One of the first public servants John Gans remembers seeing was a scoundrel. As rain ruined a family vacation day in 1987, he was eight years old and sitting in a hotel room captivated by the Capitol Hill hearings into the Iran-Contra scandal. Like millions of Americans around the country, Gans watched as Marine Lieutenant Colonel Oliver North, who had been a member of the president’s National Security Council staff known in Washington as the NSC staff or “the NSC,” sat upright in his olive uniform and tried to explain his misadventure to a crowd of congressmen.
North’s hearing brought the NSC Staff to the attention to Americans of all ages, including Gans. In the years after the hearing and as he began a doctoral dissertation at Johns Hopkins, the same question persisted: just what does the NSC staff do all day? Gans threw himself into understanding the institution and those who serve in it, conducting nearly 100 interviews with policymakers, including 12 national security advisors, four secretaries of state, three defense secretaries, one vice president, and dozens of NSC Staff, and reviewing more than 10,000 original documents from nine presidential libraries and archives.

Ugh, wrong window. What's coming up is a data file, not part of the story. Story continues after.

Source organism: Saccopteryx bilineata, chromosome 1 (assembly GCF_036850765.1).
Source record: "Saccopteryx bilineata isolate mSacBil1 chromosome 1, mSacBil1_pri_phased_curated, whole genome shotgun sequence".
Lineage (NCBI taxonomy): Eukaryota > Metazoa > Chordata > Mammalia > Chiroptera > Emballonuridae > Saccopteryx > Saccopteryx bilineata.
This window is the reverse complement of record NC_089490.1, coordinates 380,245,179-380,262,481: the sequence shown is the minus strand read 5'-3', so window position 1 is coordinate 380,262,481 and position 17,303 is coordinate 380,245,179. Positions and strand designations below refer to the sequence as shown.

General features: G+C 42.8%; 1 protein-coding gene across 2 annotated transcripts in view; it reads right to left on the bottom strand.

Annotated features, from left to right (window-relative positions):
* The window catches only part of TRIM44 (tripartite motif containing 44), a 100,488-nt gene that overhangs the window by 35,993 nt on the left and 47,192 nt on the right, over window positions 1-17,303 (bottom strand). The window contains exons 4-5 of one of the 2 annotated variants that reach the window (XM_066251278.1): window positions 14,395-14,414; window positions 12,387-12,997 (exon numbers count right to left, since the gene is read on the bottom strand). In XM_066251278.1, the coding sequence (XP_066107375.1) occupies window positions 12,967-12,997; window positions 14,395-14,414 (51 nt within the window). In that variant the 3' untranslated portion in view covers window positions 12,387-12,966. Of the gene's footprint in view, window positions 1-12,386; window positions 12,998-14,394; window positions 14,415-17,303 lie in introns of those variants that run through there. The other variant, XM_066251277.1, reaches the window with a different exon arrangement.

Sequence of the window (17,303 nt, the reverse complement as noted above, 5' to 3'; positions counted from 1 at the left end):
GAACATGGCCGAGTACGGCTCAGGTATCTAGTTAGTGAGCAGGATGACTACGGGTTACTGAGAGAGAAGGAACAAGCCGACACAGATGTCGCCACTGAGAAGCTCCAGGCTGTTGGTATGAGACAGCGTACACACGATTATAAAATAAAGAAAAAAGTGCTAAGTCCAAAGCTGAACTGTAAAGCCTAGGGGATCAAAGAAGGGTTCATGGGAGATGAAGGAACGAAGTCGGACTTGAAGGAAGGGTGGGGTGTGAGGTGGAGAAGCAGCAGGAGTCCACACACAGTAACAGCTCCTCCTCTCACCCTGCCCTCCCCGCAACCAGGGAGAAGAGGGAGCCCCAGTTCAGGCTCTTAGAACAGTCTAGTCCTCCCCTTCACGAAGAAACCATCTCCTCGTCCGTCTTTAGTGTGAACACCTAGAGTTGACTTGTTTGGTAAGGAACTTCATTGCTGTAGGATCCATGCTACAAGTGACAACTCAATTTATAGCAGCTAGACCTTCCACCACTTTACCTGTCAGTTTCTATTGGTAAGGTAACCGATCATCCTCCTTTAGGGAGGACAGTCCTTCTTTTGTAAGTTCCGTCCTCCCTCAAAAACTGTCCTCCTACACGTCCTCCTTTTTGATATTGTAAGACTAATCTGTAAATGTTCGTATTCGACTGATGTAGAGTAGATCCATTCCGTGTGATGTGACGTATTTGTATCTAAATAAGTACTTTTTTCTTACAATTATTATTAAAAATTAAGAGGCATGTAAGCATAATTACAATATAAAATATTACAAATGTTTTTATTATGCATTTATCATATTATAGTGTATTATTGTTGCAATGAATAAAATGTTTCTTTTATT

The result White House Warriors: How the National Security Council Transformed the American Way of War (from Liveright a division of W.W. Norton) is a revelatory history written with riveting DC insider detail. The book shows how the NSC Staff has evolved from a collection of administrative clerks to, as one recent commander-in-chief called them, the president’s “personal band of warriors.” White House Warriors also traces the path that has led the United States to an era of American aggression abroad, debilitating fights within the government, and whispers about a deep state conspiring against the public.
Since its founding almost 70 years ago, the National Security Council has exerted more influence on the president’s foreign policy decisions—and on the nation’s conflicts abroad—than any other institution or individual. And yet, until the explosive Trump presidency, North was one of the only members of the NSC staff Americans could even name.
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